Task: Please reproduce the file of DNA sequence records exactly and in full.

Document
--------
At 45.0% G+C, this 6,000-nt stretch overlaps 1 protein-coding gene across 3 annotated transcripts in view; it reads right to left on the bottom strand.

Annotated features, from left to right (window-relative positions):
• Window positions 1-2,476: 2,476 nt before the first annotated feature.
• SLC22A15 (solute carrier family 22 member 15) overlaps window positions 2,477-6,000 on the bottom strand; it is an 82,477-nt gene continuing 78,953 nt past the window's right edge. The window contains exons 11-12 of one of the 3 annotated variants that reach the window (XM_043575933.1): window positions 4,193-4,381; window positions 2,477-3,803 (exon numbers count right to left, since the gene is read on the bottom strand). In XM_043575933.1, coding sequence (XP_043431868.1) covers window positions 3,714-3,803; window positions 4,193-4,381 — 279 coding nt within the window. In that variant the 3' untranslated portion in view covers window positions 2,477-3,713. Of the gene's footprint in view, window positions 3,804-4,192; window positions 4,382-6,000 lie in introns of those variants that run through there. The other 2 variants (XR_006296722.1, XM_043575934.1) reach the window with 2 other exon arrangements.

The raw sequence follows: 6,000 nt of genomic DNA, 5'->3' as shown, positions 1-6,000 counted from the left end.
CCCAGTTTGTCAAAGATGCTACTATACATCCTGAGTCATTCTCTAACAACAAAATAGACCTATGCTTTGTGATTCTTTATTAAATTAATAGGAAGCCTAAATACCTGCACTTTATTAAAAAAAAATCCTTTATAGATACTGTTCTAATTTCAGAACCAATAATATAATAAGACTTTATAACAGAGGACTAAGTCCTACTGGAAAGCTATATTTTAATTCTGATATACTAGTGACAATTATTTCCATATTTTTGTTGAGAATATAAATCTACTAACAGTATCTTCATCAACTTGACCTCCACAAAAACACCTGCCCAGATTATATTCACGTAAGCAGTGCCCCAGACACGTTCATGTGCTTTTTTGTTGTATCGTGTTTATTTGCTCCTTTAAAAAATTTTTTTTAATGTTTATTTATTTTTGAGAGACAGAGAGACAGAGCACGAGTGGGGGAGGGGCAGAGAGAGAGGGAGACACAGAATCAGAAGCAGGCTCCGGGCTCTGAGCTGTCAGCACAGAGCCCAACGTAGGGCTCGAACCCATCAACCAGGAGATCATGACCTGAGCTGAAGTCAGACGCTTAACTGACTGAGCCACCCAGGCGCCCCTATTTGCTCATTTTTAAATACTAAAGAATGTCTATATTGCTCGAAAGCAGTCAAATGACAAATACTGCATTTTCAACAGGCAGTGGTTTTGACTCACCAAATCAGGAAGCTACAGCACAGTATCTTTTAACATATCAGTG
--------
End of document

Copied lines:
At 45.0% G+C, this 6,000-nt stretch overlaps 1 protein-coding gene across 3 annotated transcripts in view; it reads right to left on the bottom strand.

Annotated features, from left to right (window-relative positions):
• Window positions 1-2,476: 2,476 nt before the first annotated feature.
• SLC22A15 (solute carrier family 22 member 15) overlaps window positions 2,477-6,000 on the bottom strand; it is an 82,477-nt gene continuing 78,953 nt past the window's right edge. The window contains exons 11-12 of one of the 3 annotated variants that reach the window (XM_043575933.1): window positions 4,193-4,381; window positions 2,477-3,803 (exon numbers count right to left, since the gene is read on the bottom strand). In XM_043575933.1, coding sequence (XP_043431868.1) covers window positions 3,714-3,803; window positions 4,193-4,381 — 279 coding nt within the window. In that variant the 3' untranslated portion in view covers window positions 2,477-3,713. Of the gene's footprint in view, window positions 3,804-4,192; window positions 4,382-6,000 lie in introns of those variants that run through there. The other 2 variants (XR_006296722.1, XM_043575934.1) reach the window with 2 other exon arrangements.

The raw sequence follows: 6,000 nt of genomic DNA, 5'->3' as shown, positions 1-6,000 counted from the left end.
CCCAGTTTGTCAAAGATGCTACTATACATCCTGAGTCATTCTCTAACAACAAAATAGACCTATGCTTTGTGATTCTTTATTAAATTAATAGGAAGCCTAAATACCTGCACTTTATTAAAAAAAAATCCTTTATAGATACTGTTCTAATTTCAGAACCAATAATATAATAAGACTTTATAACAGAGGACTAAGTCCTACTGGAAAGCTATATTTTAATTCTGATATACTAGTGACAATTATTTCCATATTTTTGTTGAGAATATAAATCTACTAACAGTATCTTCATCAACTTGACCTCCACAAAAACACCTGCCCAGATTATATTCACGTAAGCAGTGCCCCAGACACGTTCATGTGCTTTTTTGTTGTATCGTGTTTATTTGCTCCTTTAAAAAATTTTTTTTAATGTTTATTTATTTTTGAGAGACAGAGAGACAGAGCACGAGTGGGGGAGGGGCAGAGAGAGAGGGAGACACAGAATCAGAAGCAGGCTCCGGGCTCTGAGCTGTCAGCACAGAGCCCAACGTAGGGCTCGAACCCATCAACCAGGAGATCATGACCTGAGCTGAAGTCAGACGCTTAACTGACTGAGCCACCCAGGCGCCCCTATTTGCTCATTTTTAAATACTAAAGAATGTCTATATTGCTCGAAAGCAGTCAAATGACAAATACTGCATTTTCAACAGGCAGTGGTTTTGACTCACCAAATCAGGAAGCTACAGCACAGTATCTTTTAACATATCAGTG